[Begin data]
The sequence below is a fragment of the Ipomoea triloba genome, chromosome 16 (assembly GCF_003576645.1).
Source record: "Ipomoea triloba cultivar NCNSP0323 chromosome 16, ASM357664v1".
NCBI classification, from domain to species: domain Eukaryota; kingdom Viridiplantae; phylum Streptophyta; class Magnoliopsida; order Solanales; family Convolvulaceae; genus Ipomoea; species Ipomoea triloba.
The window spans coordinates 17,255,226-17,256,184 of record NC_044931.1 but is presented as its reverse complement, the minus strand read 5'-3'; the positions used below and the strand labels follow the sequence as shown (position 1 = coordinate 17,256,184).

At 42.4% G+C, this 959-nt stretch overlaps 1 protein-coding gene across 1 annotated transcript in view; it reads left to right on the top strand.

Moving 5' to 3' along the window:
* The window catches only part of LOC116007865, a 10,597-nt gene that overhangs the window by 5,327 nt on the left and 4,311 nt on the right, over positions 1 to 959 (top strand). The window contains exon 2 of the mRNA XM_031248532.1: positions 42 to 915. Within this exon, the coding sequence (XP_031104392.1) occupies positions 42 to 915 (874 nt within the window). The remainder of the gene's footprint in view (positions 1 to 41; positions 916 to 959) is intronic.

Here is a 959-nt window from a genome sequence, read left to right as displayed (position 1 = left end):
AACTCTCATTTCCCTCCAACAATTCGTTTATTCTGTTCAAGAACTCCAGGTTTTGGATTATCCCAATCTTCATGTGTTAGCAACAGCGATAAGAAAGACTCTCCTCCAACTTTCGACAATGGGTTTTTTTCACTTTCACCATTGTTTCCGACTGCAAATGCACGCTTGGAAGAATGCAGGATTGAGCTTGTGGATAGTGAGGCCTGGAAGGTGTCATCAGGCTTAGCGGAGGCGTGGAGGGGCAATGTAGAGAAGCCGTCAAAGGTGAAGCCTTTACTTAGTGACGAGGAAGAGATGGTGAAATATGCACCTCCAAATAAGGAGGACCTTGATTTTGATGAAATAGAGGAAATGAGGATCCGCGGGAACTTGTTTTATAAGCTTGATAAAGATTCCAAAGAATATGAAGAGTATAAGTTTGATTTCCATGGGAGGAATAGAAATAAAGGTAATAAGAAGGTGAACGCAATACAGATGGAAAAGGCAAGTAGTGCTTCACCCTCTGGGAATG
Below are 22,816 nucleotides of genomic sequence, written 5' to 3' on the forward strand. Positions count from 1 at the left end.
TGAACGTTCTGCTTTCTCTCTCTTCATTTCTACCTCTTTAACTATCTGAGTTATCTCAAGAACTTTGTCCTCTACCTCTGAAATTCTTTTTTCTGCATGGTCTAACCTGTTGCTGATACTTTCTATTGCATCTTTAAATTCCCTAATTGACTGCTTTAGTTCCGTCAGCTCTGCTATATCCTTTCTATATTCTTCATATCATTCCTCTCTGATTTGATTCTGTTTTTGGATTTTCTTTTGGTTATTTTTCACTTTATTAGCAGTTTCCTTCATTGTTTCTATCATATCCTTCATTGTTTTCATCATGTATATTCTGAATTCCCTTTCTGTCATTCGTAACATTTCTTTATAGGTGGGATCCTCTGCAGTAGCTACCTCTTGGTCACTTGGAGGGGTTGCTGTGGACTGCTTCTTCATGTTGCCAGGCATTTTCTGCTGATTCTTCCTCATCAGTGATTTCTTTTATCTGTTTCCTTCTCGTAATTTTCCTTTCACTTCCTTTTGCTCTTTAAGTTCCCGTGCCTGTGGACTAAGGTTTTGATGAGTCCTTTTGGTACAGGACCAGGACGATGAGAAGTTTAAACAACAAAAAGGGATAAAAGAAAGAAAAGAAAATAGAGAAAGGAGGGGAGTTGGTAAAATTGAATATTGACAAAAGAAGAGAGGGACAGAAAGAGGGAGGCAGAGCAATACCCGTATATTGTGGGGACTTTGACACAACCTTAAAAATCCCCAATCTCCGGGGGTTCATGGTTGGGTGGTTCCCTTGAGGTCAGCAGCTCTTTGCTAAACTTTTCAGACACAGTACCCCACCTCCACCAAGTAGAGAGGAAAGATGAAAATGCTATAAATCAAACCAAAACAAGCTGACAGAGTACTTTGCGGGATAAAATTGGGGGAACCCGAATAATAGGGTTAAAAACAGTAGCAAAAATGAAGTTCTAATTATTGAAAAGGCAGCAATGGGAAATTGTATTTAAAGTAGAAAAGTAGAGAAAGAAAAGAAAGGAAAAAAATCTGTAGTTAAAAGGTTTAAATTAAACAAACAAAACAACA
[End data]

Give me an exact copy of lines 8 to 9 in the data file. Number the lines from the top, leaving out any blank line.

Here is a 959-nt window from a genome sequence, read left to right as displayed (position 1 = left end):
AACTCTCATTTCCCTCCAACAATTCGTTTATTCTGTTCAAGAACTCCAGGTTTTGGATTATCCCAATCTTCATGTGTTAGCAACAGCGATAAGAAAGACTCTCCTCCAACTTTCGACAATGGGTTTTTTTCACTTTCACCATTGTTTCCGACTGCAAATGCACGCTTGGAAGAATGCAGGATTGAGCTTGTGGATAGTGAGGCCTGGAAGGTGTCATCAGGCTTAGCGGAGGCGTGGAGGGGCAATGTAGAGAAGCCGTCAAAGGTGAAGCCTTTACTTAGTGACGAGGAAGAGATGGTGAAATATGCACCTCCAAATAAGGAGGACCTTGATTTTGATGAAATAGAGGAAATGAGGATCCGCGGGAACTTGTTTTATAAGCTTGATAAAGATTCCAAAGAATATGAAGAGTATAAGTTTGATTTCCATGGGAGGAATAGAAATAAAGGTAATAAGAAGGTGAACGCAATACAGATGGAAAAGGCAAGTAGTGCTTCACCCTCTGGGAATG